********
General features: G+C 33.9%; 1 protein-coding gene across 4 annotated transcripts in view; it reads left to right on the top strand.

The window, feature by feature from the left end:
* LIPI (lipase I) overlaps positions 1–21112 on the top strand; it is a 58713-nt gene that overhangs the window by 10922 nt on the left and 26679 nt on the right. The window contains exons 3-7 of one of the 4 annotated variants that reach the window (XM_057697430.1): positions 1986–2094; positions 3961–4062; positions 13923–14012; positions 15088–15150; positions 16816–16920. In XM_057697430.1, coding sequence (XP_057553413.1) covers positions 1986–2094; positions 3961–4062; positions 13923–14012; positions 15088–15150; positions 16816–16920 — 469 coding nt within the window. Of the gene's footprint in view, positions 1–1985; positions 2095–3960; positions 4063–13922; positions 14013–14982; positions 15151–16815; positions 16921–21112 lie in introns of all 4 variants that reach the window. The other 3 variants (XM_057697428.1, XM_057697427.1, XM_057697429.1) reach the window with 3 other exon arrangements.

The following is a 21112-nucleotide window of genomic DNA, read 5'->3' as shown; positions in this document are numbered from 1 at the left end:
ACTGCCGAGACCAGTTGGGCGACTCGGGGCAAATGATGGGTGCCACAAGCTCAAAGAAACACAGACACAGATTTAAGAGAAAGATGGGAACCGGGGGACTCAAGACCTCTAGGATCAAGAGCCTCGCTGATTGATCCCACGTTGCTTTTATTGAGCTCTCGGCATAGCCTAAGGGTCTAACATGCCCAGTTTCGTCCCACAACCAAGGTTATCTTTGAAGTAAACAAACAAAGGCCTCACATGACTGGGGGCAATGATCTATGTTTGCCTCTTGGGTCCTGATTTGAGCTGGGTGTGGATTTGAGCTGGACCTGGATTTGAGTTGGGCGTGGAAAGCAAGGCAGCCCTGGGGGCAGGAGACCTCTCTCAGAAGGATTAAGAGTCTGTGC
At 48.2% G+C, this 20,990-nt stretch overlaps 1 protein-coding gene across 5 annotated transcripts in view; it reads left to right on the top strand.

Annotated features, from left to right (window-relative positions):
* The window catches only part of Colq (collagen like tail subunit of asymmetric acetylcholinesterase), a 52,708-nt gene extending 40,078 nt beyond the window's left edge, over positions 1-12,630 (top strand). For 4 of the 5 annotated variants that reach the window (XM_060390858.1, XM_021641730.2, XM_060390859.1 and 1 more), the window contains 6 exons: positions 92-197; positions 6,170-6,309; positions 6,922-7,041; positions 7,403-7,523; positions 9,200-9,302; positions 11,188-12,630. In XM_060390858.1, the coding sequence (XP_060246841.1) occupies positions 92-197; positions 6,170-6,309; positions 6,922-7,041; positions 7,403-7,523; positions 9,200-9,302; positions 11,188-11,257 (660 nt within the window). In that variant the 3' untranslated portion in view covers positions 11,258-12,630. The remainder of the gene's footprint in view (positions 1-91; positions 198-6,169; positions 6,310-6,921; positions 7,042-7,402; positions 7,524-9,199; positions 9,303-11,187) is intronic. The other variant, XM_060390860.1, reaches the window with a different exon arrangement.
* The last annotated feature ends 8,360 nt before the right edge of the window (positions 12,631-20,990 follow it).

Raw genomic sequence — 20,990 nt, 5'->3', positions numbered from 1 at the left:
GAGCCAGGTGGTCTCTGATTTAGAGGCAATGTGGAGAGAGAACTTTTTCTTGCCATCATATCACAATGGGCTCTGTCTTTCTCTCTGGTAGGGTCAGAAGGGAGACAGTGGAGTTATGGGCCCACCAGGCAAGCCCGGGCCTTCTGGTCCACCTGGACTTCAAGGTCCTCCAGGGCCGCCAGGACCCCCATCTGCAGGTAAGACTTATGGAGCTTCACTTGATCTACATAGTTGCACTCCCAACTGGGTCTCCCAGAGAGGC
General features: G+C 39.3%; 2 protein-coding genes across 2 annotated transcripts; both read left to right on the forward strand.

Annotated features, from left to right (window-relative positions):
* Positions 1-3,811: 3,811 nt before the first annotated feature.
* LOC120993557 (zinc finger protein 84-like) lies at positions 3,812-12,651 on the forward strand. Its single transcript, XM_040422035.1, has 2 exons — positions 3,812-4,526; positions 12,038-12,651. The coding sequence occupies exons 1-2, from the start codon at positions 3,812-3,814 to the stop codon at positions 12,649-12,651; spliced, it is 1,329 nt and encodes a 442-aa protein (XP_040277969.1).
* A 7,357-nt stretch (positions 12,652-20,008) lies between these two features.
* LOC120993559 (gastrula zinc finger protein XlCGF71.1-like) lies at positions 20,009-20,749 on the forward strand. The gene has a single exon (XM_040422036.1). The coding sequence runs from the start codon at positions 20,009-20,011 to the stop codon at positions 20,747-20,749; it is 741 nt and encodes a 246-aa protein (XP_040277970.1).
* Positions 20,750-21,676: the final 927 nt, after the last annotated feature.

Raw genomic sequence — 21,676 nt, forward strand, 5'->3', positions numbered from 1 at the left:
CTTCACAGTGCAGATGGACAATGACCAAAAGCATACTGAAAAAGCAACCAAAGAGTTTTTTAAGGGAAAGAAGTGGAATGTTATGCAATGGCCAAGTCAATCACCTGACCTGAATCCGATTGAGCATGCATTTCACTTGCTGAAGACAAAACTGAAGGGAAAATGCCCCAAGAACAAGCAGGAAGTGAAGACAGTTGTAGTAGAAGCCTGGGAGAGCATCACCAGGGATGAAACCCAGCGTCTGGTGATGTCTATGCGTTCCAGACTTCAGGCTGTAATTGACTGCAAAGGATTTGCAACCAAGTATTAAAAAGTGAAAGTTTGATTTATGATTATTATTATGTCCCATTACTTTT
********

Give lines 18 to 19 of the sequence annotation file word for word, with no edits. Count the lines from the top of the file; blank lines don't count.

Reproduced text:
* Positions 20,750-21,676: the final 927 nt, after the last annotated feature.

Raw genomic sequence — 21,676 nt, forward strand, 5'->3', positions numbered from 1 at the left: